Since taking office, President Trump has ceded significant control over military decisions to Defense Secretary James Mattis and his generals, and this week Mattis is expected to announce that about 4,000 more troops will be sent to Afghanistan. That’s in addition to the 8,400 already there.
But it is not just deployment decisions that are now in the hands of the Pentagon. On the campaign trail, candidate Donald Trump promised to rebuild the military, and the generals have taken him at his word.
Reversing what was to have been a reduction in troops to 989,000 by 2018, driven in large part by budget caps imposed in 2011, the Army is now adding 28,000 soldiers. It has announced that it is on track to have a force of 1.018 million by the end of the fiscal year in September.
The numbers break down like this: 476,000 regular Army troops (up by 16,000), 343,000 in the Army National Guard (up by 8,000), and 199,000 in the Army Reserve (up by 4,000).
With the troop strength of the Marines at almost 184,000, that should give America more than 1.2 million ground troops. That compares with 1.6 million for China, which Vice says is the “largest standing ground force in the world.”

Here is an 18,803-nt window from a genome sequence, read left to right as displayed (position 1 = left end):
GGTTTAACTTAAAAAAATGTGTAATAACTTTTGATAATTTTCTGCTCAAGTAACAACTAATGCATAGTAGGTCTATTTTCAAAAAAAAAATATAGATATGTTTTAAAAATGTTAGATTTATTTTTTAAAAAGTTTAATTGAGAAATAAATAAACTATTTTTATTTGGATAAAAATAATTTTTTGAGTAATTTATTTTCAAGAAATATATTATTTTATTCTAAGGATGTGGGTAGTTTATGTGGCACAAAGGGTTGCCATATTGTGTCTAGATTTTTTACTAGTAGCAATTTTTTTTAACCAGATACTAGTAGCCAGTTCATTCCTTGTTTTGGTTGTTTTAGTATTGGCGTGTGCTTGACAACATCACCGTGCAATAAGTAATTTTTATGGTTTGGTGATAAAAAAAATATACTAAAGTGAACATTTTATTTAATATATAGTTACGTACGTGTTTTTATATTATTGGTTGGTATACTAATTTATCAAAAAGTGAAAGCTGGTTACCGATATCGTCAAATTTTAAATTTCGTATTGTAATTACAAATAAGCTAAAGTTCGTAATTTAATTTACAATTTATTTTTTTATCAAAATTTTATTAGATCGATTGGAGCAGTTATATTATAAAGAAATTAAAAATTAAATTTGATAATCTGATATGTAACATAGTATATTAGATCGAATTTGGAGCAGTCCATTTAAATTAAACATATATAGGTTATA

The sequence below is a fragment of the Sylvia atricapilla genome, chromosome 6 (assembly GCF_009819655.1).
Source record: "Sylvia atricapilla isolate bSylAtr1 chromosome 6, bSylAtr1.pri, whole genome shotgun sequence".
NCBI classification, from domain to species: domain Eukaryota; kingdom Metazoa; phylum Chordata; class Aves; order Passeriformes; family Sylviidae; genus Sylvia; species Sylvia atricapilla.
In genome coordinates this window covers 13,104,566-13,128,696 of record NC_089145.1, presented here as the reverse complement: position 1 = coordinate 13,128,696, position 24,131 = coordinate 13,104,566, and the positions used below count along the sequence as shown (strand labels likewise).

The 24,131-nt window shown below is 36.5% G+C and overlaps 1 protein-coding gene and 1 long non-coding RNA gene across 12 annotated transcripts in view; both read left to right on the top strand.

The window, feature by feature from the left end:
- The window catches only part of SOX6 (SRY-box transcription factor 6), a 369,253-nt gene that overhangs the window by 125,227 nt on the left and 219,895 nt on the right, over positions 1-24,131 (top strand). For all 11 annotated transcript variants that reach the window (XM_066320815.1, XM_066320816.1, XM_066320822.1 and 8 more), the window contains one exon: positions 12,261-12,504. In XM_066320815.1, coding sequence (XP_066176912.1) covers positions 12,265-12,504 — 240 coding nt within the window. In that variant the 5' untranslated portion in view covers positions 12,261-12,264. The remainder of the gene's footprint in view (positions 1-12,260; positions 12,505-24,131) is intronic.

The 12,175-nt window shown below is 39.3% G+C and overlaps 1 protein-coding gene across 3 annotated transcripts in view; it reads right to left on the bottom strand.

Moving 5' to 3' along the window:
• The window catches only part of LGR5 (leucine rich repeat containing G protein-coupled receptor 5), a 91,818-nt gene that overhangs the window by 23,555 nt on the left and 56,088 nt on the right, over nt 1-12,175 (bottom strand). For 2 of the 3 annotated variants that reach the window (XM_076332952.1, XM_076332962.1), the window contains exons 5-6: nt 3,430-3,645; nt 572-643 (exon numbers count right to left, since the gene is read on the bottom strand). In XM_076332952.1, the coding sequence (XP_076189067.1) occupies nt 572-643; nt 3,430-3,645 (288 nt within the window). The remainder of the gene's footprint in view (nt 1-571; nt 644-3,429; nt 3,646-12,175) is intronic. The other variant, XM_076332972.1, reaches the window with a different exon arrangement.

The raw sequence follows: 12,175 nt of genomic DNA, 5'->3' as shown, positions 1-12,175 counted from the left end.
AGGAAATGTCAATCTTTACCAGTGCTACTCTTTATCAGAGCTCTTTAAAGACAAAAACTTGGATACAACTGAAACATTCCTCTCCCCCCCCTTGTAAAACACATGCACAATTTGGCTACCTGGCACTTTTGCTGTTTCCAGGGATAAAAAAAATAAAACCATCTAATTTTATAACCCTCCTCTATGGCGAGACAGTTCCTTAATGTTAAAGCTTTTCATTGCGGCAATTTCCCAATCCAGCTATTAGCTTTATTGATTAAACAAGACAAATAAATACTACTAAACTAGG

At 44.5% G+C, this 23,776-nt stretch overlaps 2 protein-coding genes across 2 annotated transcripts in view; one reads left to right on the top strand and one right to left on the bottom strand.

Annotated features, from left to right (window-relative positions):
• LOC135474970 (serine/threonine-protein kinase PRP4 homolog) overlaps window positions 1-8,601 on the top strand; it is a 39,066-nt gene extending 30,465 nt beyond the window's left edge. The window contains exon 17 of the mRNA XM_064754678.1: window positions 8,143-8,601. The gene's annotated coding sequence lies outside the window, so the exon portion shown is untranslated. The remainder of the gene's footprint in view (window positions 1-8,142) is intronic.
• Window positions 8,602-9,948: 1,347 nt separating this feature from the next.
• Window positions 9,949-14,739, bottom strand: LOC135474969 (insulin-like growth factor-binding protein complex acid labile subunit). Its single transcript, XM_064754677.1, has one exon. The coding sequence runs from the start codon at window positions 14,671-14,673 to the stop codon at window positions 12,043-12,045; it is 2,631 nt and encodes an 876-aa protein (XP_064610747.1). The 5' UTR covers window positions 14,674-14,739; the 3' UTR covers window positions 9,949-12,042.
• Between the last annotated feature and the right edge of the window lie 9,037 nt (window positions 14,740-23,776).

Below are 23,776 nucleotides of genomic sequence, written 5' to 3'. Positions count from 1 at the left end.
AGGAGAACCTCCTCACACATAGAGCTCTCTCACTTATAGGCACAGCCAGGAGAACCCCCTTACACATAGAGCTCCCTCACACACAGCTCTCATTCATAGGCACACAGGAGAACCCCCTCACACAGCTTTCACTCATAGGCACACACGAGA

Estimates differ, but when all military forces – navies and air forces -- are added together, the WorldAtlas says that China has more citizens in uniform than any other nation, at about 2.3 million. WorldAtlas puts the U.S. in second place at about 1.5 million. However, it looks like their count is on the low side, since adding active-duty U.S. Navy and Air Force personnel – 322,900 and 317,000, respectively -- to the 1.2 million members of the Army and Marines produces a bigger number, more than 1.8 million.
Still, at some points during the Vietnam War, the U.S. military had almost twice that number – or more than 3.5 million personnel.
Whatever the exact number of current troops, there is one measure that puts the U.S. definitively in first place: budget size. By 2016, Vice says, China was spending about $144 billion on its military. According to the Defense Department, the 2018 budget proposal sent to Congress by the Trump administration is for $639.1 billion -- $52 billion over the defense budget caps.
In order to put more boots on the ground, the Army is spending big, offering re-enlistment bonuses for selected soldiers of up to $90,000 for a four-year commitment. On June 6, the AP reported that the Army had shelled out over $26 million in the previous two weeks, and it expects to spend more than $380 million in bonuses in 2017.
Among the soldiers eligible for big bonuses are those working in cryptography, cyber operations, intelligence and special ops.
“The top line message is that the Army is hiring,” Maj. Gen. Jason Evans, chief of the Human Resources Command, told the AP.